It is sad that Mr. Steinberg has not experienced any of those joys music offers. With his article making him the victim and every musical individual he came in contact with wrong, Mark Steinberg certainly must be a very bitter person.

Jim Paton

Carmel

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Affordable health

We grew up in Jackman and when my sister and friends were no longer covered by our parents or school insurance, Planned Parenthood was often our only access to affordable health.

Readily available access to health care, including affordable access to a full range of reproductive choices through local centers like Planned Parenthood, also instills in us the sense that our health and lives, as women, matter – this sense, too, is crucial for us to grow to be strong women.

Today, one in four women who receive contraceptive care does so at a women’s health center. One in six who obtain a Pap test or a pelvic exam does so at a women’s health center, as do one-third of women who receive counseling, testing or treatment for sexually transmitted infections, including HIV. This basic health care is essential, particularly during difficult economic times, to give women the tools they need to protect and support their families. This is particularly true when you consider that women of childbearing age spend a remarkable 68 percent more in out-of-pocket health care costs than men, in part because of reproductive health-related needs.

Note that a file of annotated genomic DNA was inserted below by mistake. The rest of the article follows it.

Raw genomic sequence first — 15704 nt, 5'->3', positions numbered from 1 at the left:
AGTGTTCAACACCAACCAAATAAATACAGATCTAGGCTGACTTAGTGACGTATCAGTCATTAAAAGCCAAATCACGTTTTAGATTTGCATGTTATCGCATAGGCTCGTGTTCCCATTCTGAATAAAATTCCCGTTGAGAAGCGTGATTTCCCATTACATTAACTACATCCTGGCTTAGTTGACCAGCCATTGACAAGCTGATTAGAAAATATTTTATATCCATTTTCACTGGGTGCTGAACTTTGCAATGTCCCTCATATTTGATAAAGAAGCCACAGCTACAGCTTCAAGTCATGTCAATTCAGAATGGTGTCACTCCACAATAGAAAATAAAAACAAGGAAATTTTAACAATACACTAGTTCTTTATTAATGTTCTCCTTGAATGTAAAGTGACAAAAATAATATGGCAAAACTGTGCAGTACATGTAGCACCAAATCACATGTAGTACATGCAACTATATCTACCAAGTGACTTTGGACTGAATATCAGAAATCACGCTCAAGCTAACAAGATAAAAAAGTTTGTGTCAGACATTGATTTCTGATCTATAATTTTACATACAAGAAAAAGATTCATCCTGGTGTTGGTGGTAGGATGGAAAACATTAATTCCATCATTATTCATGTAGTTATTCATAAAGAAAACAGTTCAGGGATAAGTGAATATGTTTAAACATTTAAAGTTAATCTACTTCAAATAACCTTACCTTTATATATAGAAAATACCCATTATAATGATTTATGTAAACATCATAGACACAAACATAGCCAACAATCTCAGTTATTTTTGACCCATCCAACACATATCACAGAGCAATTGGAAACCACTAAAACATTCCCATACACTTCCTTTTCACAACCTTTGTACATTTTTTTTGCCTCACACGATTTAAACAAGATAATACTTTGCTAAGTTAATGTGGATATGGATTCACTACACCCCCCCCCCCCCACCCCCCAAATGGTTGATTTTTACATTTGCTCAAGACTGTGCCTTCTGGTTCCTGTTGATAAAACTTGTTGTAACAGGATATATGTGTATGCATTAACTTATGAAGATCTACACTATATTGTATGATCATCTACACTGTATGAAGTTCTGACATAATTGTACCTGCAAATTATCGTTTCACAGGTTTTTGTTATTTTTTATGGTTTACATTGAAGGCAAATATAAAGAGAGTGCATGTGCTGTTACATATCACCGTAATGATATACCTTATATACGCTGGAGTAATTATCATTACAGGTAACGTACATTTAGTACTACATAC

Protecting community health providers in any national health care reform is fundamental to solving provider access issues that will come with expanding coverage and ensuring Americans can access trusted providers wherever they live. Under health care reform, women must have access to reproductive health care and their women’s health provider. Women cannot be worse off after health care reform than they are today.

Farah Paradise

Jackman

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LaMarche angry

I try to read all of the editorials and columns printed in the paper. However, lately it’s become increasing difficult to get through one of Pat LaMarche’s weekly condescending condemnations of Americans and all things American.

Now apparently she is not directing her attacks against me personally as she always describes her villains as “right wingers.” You see, I’m not a wingman. I try to stay in the fuselage of the plane, as I view extremism as intolerant and I choose to tolerate others. Nonetheless, after the first paragraph or two, Pat’s writings morph into the voice of Charlie Brown’s teacher; wah-wah-wah-wah.

We get it, Pat. War is bad. Homelessness is bad. But even Ms. LaMarche must acknowledge that there will be wars until the end of time. And the poor will always be with us.

Mind you, I appreciate her work for the homeless, although I must confess I have not purchased her book. Seventy-five cents is all I’m willing to pay to be chewed out. Yet this letter is not written to complain about Pat, but to offer her a little free advice. Lighten up a little bit. All that hatred must be eating you alive. The utopia you seek will not be found on this earth.

I’m not saying you should abandon your search for the perfect world.

Just understand that it is not coming anytime soon. And your anger will not help us get there.

Jeff Davis

Stockton Springs